Over the last two seasons, no prospect in the farm system has shot up the rankings more than Estevan Florial. The Yankees signed Florial as part of their 2014-15 international signing spree, though he was not a high profile signing. He signed for $200,000 late in the signing period after being suspended by MLB for a paperwork issue. (He moved from Haiti to the Dominican Republic and his mother enrolled him in school using a different name.)
Florial, who turned only 20 in November, came to the United States in 2016 and blew the doors off the rookie Appalachian League, then dominated last season at mostly Low-A Charleston. He hit .298/.372/.479 (145 wRC+) with 13 homers and 23 steals in 31 attempts (74%). Florial also drew a walk in 10.5% of his plate appearances. The problem? He struck out in 31.1% of his plate appearances. That’s an awful lot.
The strikeouts combined with the undeniably excellent natural tools make Florial a divisive prospect. Check out where he slots into the various top 100 prospect rankings this spring:
- Baseball America: 38th
- Baseball Prospectus: 26th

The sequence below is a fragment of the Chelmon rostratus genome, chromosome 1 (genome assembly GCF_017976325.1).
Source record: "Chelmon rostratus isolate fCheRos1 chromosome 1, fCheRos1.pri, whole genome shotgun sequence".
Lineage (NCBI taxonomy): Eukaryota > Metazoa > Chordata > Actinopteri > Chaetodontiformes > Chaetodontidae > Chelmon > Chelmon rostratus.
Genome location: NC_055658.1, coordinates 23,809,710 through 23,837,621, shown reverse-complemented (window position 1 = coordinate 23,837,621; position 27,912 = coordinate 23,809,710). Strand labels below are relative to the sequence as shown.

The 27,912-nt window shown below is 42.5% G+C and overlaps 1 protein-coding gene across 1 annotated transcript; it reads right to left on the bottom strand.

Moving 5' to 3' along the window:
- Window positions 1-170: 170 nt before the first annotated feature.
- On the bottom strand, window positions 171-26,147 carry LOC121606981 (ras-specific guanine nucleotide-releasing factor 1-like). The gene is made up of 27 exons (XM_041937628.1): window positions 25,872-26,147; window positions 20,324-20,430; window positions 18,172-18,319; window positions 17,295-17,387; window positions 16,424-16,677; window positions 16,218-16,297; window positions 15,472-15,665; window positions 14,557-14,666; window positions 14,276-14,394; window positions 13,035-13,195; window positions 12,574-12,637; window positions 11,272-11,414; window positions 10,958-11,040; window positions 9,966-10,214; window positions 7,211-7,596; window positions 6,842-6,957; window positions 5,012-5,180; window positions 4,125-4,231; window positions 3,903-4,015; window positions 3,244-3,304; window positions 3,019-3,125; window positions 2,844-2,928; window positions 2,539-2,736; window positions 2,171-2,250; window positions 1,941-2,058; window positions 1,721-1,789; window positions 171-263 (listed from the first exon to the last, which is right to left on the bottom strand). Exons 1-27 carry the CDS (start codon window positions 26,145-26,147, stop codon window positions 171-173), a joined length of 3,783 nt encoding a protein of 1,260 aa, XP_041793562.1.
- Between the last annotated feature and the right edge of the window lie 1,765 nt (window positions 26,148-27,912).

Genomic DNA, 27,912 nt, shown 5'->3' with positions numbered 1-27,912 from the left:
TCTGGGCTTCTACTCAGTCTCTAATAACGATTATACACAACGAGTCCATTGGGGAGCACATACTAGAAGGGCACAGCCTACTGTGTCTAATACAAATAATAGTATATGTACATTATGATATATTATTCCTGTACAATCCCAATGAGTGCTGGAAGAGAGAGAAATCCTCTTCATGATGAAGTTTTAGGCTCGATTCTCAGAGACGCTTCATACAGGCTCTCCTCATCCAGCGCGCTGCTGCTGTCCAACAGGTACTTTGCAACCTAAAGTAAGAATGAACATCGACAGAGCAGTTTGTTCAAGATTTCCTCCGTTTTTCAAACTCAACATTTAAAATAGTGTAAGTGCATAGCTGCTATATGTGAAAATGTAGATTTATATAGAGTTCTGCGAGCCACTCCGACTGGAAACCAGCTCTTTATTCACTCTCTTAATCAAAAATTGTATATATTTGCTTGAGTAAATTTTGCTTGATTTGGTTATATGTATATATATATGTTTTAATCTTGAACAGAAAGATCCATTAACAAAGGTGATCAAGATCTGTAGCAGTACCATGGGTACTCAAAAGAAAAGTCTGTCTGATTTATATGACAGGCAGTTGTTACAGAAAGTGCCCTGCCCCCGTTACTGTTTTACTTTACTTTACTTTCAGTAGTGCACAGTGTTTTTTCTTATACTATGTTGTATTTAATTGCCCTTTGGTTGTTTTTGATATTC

- FanGraphs: 79th
- Keith Law: Just missed (101-110 range)
- MLB.com: 44th
Pretty big spread there, eh? Florial is ranked as high as 26th and as low as, well, unranked. There are always going to be differences of opinion and therefore differences in the rankings, but gosh, that is an especially huge gap. Florial is not necessarily difficult to evaluate. He’s difficult to project.
A few weeks ago Sunny looked at prospects who posted numbers similar to Florial in the minors, specifically prospects who combined great offensive output with high strikeout rates in Low-A. I want to examine Florial another way. I’m going to use MLB.com’s scouting grades. I’ve done the same exercise with Gleyber Torres and Blake Rutherford in the past.